This year, the United States and China celebrate 40 years of diplomatic relations. Cooperation in science and technology was among the earliest priority areas for bilateral engagement. China and the United States have a long and successful history of constructive engagement to address climate and environment issues and to advance clean energy. U.S.-China presidential agreements paved the way for the successful adoption and entry-into-force of the Paris Agreement. Policy and technology dialogues and capacity building through mechanisms such as the Clean Energy Research Center and Climate Change Working Group have enabled sharing of best practice experience and promotion of smart market competition. Sub-national climate cooperation between California and China is thriving. U.S.-China climate cooperation may facilitate joint incubation of new commercial opportunities and new drivers for the next round of prosperity. The benefits of this engagement far outweigh the costs or risks.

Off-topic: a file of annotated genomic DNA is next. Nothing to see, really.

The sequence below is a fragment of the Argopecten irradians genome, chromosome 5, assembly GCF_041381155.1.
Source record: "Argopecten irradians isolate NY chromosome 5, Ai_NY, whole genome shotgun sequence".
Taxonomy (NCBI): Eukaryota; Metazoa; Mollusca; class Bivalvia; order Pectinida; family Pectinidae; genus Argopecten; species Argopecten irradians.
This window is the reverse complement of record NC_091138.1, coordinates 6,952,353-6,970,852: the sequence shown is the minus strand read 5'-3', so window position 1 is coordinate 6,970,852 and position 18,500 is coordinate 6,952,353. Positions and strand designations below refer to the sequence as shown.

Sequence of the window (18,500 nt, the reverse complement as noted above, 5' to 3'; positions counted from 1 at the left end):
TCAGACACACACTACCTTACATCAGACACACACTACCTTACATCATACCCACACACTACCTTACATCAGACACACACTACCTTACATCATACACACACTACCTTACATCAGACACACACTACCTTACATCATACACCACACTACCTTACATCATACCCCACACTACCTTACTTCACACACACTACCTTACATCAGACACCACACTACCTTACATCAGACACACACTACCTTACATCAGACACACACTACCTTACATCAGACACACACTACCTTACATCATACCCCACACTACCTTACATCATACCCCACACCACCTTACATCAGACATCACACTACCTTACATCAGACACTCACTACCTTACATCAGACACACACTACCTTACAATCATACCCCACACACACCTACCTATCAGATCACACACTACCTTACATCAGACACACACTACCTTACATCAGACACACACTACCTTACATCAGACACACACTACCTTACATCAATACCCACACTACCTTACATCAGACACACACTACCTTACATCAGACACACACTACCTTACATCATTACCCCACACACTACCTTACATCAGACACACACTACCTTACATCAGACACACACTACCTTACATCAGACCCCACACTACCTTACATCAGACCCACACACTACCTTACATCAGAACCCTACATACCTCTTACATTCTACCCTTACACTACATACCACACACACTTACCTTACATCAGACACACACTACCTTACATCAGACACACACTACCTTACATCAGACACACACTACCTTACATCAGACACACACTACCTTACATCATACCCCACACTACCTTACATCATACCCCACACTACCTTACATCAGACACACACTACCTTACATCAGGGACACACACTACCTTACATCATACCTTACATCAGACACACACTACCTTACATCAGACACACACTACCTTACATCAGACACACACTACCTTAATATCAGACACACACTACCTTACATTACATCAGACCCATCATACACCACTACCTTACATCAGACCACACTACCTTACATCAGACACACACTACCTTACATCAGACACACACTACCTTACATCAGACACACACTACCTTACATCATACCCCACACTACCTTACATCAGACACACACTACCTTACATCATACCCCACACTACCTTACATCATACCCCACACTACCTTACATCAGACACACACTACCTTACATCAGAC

Joint leadership from China and the United States is essential for solving the climate challenge. We are concerned about the growing skepticism—particularly in the United States—about the value of U.S.-China engagement. In this time of re-evaluation of the nature and content of the U.S.-China relationship, it would be a monumental folly and a deep injustice to current and future generations to erect barriers to climate cooperation.